Parkinson’s wasn’t part of Soania Mathur’s parenting plan, but talking to her kids about her diagnosis helped make her a stronger mom.
Written By Brigid Elsken Galloway
Soania Mathur, M.D., was 27, pregnant with her first child and working as a family physician when she learned that she had young onset Parkinson’s disease. “All of a sudden a happy occasion was marred because of this diagnosis,” says Mathur, explaining that the news rocked her expectations for motherhood. “I knew it was an incurable, progressive illness,” shesays.
At first she simply denied it, hiding her tremors from friends, colleagues and patients in her practice outside of Toronto. Avoidance was easy back then because her symptoms were sporadic and didn’t warrant medication yet. She weathered her first pregnancy without drugs. Her eldest daughter, Sarika, was born healthy and without complications. But then Mathur and her husband Arun had two more daughters, Neha and Meeraya, and each pregnancy was more difficult. “My symptoms got worse, and I couldn’t take any medication because I didn’t know what effect it might have on my unborn babies.”
As the girls grew older, Mathur began to manage her symptoms with meds but still avoided the subject of PD. Having a strong, supportive husband helped her maintain a sense of normalcy at home: Although a surgeon with his own busy practice, Arun got up at night with the girls as babies, took them on playdates as toddlers, and later shuttled them between home and school, whenever Mathur’s tremors were particularly bad. Meanwhile, the girls didn’t ask why Mom’s handtrembled sometimes and caused her to color outside the lines or splash bright nail polish over the edges of their tiny fingertips. “I’m addicted to my girls. I always wanted to be involved in all aspects of their lives.”
Then, Mathur’s habit of waiting for meds to mask her symptoms before leaving the house started interfering with her ability to enjoy her children. Daily life was all about trying to juggle medications, symptoms and her daughters’ needs. “We’d run late to social events or to school. It all became very logistical. Timing was everything,” she says. “Because I hadn’t come to terms with my diagnosis and only focused on what the disease was taking away, I was becoming someone who couldn’t laugh as readily and wasn’t enjoying life with my children.”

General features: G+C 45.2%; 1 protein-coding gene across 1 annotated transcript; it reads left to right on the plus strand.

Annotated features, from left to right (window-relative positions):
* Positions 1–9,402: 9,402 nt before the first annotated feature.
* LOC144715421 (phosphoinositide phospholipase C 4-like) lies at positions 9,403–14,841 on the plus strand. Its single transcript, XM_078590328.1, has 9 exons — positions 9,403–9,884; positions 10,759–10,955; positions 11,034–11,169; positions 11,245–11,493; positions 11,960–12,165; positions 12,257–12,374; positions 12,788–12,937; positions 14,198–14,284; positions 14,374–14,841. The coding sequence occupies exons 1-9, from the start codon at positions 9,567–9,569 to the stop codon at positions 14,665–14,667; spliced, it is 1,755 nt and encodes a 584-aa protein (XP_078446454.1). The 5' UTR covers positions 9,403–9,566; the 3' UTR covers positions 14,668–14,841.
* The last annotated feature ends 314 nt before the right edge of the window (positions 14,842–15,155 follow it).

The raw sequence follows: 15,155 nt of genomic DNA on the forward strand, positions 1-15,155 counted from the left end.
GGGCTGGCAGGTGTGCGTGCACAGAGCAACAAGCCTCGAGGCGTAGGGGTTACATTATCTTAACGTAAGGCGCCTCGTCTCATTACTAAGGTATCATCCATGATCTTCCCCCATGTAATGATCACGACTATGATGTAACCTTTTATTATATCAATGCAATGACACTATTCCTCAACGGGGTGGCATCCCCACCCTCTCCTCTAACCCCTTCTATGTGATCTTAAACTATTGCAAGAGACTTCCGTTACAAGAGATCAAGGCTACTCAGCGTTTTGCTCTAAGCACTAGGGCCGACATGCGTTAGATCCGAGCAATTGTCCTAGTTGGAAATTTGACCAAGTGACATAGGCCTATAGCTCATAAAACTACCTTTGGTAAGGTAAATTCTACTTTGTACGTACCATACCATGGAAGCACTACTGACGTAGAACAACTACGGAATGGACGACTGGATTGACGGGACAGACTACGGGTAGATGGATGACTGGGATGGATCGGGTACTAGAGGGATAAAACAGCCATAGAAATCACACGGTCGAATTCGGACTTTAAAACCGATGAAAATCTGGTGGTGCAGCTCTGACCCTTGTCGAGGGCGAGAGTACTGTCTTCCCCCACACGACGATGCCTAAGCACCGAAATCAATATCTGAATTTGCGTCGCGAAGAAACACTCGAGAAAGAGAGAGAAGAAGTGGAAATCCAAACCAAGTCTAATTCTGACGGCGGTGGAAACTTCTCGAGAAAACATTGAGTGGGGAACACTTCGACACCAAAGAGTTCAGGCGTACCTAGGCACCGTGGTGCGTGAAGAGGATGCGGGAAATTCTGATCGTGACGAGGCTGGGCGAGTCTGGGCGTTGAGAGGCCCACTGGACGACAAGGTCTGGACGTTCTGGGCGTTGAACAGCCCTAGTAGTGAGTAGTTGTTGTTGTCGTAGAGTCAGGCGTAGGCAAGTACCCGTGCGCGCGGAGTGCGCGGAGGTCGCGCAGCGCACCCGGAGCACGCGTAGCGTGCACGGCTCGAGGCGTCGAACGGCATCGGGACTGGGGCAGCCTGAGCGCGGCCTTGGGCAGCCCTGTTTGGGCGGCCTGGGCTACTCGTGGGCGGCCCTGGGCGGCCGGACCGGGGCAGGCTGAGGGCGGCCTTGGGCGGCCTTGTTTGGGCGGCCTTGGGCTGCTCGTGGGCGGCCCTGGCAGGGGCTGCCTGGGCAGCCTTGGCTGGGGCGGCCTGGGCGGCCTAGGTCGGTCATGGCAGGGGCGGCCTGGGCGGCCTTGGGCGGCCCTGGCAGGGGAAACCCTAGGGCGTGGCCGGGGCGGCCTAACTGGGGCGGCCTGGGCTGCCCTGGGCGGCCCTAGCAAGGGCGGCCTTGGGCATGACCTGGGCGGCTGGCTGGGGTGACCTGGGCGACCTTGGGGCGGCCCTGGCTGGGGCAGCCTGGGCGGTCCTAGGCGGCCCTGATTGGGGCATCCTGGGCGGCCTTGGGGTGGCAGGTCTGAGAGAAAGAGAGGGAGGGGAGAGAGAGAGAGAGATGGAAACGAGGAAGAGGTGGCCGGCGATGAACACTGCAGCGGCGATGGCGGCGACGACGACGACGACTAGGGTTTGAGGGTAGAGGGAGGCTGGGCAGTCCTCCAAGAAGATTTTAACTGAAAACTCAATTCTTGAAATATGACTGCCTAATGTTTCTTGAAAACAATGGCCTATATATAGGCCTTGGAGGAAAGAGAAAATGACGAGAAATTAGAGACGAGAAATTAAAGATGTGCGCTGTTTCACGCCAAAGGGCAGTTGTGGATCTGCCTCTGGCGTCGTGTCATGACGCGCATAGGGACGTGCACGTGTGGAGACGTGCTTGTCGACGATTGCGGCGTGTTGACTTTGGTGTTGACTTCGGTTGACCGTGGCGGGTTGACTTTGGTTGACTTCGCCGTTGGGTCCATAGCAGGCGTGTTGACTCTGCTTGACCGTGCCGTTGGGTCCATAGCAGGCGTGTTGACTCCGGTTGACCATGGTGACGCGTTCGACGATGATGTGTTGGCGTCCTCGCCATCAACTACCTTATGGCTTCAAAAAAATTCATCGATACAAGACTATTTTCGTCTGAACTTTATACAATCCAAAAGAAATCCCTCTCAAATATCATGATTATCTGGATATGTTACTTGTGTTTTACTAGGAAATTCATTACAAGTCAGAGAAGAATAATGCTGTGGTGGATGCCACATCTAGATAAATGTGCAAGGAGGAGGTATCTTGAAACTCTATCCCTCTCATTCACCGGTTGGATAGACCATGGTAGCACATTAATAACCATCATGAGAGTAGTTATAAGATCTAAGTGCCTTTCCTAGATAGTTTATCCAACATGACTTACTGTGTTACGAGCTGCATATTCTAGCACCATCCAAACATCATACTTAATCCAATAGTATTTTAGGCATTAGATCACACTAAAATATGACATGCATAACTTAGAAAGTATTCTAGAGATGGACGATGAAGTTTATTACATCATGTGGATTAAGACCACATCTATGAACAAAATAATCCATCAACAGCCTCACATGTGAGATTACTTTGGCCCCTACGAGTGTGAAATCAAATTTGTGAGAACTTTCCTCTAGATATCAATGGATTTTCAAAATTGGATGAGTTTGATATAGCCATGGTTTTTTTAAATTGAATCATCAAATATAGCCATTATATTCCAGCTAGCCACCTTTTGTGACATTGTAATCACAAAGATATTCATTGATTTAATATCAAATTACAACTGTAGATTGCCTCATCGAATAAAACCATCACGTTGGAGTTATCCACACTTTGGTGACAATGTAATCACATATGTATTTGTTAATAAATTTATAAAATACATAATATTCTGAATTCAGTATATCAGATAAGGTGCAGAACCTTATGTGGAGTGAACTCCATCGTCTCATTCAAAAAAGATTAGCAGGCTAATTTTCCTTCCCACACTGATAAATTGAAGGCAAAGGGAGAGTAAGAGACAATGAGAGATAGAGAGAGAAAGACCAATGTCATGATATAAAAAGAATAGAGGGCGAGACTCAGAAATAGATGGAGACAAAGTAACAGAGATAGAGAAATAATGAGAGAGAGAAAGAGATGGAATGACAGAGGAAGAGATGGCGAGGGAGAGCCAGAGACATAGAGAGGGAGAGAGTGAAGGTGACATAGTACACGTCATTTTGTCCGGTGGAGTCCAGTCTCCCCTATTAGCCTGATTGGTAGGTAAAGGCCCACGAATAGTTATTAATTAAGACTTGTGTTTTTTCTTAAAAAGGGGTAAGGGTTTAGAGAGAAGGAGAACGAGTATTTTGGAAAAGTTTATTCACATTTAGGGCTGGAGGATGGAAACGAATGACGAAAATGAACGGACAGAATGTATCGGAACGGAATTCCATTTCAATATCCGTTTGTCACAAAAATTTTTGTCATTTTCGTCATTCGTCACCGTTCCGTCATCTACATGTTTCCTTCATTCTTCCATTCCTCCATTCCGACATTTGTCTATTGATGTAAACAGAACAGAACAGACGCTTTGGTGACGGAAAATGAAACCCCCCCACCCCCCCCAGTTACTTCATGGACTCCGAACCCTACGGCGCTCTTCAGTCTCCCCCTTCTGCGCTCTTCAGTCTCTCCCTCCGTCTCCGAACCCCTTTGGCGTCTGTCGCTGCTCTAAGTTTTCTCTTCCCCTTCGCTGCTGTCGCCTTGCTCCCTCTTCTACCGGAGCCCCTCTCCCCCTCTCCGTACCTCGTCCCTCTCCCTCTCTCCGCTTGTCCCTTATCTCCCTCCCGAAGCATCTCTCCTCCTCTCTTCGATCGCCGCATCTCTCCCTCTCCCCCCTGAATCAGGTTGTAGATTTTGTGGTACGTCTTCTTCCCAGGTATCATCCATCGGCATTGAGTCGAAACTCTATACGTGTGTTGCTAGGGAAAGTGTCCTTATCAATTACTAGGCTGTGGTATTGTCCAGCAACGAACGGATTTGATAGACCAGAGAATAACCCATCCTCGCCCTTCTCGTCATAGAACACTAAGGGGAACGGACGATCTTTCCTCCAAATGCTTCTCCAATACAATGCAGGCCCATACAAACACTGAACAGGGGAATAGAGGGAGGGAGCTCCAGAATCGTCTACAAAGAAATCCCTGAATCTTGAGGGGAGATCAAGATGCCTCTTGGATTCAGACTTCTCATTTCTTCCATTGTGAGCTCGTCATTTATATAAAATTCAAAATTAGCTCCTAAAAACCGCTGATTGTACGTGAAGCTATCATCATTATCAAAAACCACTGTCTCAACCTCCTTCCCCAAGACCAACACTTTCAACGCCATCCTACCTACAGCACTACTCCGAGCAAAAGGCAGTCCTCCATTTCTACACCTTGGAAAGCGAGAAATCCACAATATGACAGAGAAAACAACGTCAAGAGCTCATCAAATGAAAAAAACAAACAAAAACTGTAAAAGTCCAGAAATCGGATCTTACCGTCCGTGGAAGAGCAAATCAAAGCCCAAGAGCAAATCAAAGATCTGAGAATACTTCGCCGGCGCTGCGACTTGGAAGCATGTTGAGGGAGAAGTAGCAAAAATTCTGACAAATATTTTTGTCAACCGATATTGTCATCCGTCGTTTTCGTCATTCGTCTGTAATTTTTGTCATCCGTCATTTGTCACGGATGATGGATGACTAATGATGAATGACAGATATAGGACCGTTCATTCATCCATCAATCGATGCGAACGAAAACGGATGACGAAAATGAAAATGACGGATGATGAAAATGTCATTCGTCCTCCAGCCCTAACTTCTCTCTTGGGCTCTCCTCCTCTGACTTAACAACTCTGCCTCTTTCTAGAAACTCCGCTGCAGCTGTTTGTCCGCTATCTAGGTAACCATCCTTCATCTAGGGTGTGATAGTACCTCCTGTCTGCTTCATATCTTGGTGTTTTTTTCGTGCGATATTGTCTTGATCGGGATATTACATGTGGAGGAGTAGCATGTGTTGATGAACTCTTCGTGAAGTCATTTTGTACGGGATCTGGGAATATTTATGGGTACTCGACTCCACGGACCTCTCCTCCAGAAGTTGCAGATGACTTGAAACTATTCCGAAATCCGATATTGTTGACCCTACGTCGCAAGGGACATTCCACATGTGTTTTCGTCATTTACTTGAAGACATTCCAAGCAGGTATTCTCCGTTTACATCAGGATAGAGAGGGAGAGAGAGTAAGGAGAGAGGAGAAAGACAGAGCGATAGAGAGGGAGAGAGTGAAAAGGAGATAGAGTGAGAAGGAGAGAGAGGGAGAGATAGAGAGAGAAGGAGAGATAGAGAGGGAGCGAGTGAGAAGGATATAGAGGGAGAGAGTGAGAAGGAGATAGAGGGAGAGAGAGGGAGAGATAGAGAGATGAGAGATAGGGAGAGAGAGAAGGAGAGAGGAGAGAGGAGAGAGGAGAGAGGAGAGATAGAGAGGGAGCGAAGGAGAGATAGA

After 10 years of hiding her diagnosis, Mathur decided it was time to own it, to take control of how she faced the challenges of PD. She decided to open up to the girls by providing them with basic facts about her condition—give it a name. One evening, after returning home from a fundraiser, the Mathurs asked their daughters if they knew why the family attended Parkinson’s events. The couple saw it as a good time to ease into the PD conversation without scaring the girls. The reply they got from eight-year-old Neha surprised them: “Because you have Parkinson’s,” she said.
Mathur’s fear of burdening them with her diagnosis melted away. Theyalready knew. What’s more, they wanted to help, and decided that night to donate part of their allowances to Parkinson’s research, so that their mom “wouldn’t have to have Parkinson’s anymore.”
“It was an eye-opener. They intuitively knew, but we had never discussed it,” Mathur says. “What I thought would be stressful, suddenly became a beautiful lesson.”
A Lesson in Acceptance
In fact, being open with her children helped Mathur to be more honest with herself. She made a series of big decisions. First, she retired from practicing medicine to focus on volunteering with several PD organizations, including the World Parkinson Coalition and the Brian Grant Foundation. Then, she began writing about living with Parkinson’s for mainstream news websites. She has even published two children’s books on PD. The second, Shaky Hands: A Kid’s Guide to Parkinson’s Disease, perhaps is the most special because her daughters helped her write it.
“As infuriating as this disease is at times, it has taught me to face each day with a sense of gratitude and optimism,” says Mathur. What has her struggle taught her children? “That life will have challenges. But it is how you face them that’s important.”
Tips for Talking to Kids About PD
1. Be honest. Hide the truth, and they may create a story that’s much scarier. Besides, kids are intuitive and probably already know something’sup.
2. Express hope. Children are naturally positive and compassionate. This is an opportunity for them to express that. Help them to look for the silver lining.
3. Keep the facts simple and easy to understand. Consider their ages and maturity before sharing too much. Mathur’s first book, My Grandpa’s Shaky Hands, is ideal if you have preschoolers.
4. Let them help. Give them specific tasks, such as programming your phone with medical reminders, helping you with minor chores around the house, or getting involved in fundraising.
Originally printed in MoreThanMotion, June 2016.